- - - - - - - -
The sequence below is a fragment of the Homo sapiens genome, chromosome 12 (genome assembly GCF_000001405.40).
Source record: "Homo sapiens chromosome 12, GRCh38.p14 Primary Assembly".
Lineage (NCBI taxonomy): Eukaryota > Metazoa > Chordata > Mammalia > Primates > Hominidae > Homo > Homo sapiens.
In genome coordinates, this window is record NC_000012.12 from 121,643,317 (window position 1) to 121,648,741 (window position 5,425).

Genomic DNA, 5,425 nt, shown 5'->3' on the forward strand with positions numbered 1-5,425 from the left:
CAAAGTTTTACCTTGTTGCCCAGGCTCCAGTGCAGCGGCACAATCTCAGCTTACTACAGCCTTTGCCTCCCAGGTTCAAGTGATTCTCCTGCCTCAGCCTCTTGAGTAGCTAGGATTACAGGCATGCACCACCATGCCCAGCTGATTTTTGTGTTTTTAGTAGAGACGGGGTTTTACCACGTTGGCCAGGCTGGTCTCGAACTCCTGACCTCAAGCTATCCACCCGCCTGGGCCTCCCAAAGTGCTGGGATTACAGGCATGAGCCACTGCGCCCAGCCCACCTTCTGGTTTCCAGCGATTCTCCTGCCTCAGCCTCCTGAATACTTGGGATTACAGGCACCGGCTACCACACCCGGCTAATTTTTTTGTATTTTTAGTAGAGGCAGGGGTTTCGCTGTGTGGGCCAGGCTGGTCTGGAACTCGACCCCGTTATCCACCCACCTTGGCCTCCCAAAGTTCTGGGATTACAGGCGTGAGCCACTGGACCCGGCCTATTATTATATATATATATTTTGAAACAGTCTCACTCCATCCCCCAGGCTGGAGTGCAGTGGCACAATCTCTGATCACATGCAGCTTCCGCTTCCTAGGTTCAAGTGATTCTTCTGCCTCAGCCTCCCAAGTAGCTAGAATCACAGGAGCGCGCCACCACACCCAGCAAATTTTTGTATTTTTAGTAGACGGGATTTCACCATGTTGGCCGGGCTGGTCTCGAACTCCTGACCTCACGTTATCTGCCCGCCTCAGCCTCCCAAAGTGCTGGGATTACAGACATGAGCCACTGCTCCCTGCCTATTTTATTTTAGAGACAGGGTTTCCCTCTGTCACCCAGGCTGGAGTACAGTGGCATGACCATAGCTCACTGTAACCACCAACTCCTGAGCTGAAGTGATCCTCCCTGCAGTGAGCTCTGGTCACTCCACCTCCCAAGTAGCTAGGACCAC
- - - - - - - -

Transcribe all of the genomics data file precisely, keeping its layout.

The sequence below is a fragment of the Homo sapiens genome, chromosome 12 (genome assembly GCF_000001405.40).
Source record: "Homo sapiens chromosome 12, GRCh38.p14 Primary Assembly".
Lineage (NCBI taxonomy): Eukaryota > Metazoa > Chordata > Mammalia > Primates > Hominidae > Homo > Homo sapiens.
In genome coordinates, this window is record NC_000012.12 from 121,643,317 (window position 1) to 121,648,741 (window position 5,425).

Genomic DNA, 5,425 nt, shown 5'->3' on the forward strand with positions numbered 1-5,425 from the left:
CAAAGTTTTACCTTGTTGCCCAGGCTCCAGTGCAGCGGCACAATCTCAGCTTACTACAGCCTTTGCCTCCCAGGTTCAAGTGATTCTCCTGCCTCAGCCTCTTGAGTAGCTAGGATTACAGGCATGCACCACCATGCCCAGCTGATTTTTGTGTTTTTAGTAGAGACGGGGTTTTACCACGTTGGCCAGGCTGGTCTCGAACTCCTGACCTCAAGCTATCCACCCGCCTGGGCCTCCCAAAGTGCTGGGATTACAGGCATGAGCCACTGCGCCCAGCCCACCTTCTGGTTTCCAGCGATTCTCCTGCCTCAGCCTCCTGAATACTTGGGATTACAGGCACCGGCTACCACACCCGGCTAATTTTTTTGTATTTTTAGTAGAGGCAGGGGTTTCGCTGTGTGGGCCAGGCTGGTCTGGAACTCGACCCCGTTATCCACCCACCTTGGCCTCCCAAAGTTCTGGGATTACAGGCGTGAGCCACTGGACCCGGCCTATTATTATATATATATATTTTGAAACAGTCTCACTCCATCCCCCAGGCTGGAGTGCAGTGGCACAATCTCTGATCACATGCAGCTTCCGCTTCCTAGGTTCAAGTGATTCTTCTGCCTCAGCCTCCCAAGTAGCTAGAATCACAGGAGCGCGCCACCACACCCAGCAAATTTTTGTATTTTTAGTAGACGGGATTTCACCATGTTGGCCGGGCTGGTCTCGAACTCCTGACCTCACGTTATCTGCCCGCCTCAGCCTCCCAAAGTGCTGGGATTACAGACATGAGCCACTGCTCCCTGCCTATTTTATTTTAGAGACAGGGTTTCCCTCTGTCACCCAGGCTGGAGTACAGTGGCATGACCATAGCTCACTGTAACCACCAACTCCTGAGCTGAAGTGATCCTCCCTGCAGTGAGCTCTGGTCACTCCACCTCCCAAGTAGCTAGGACCAC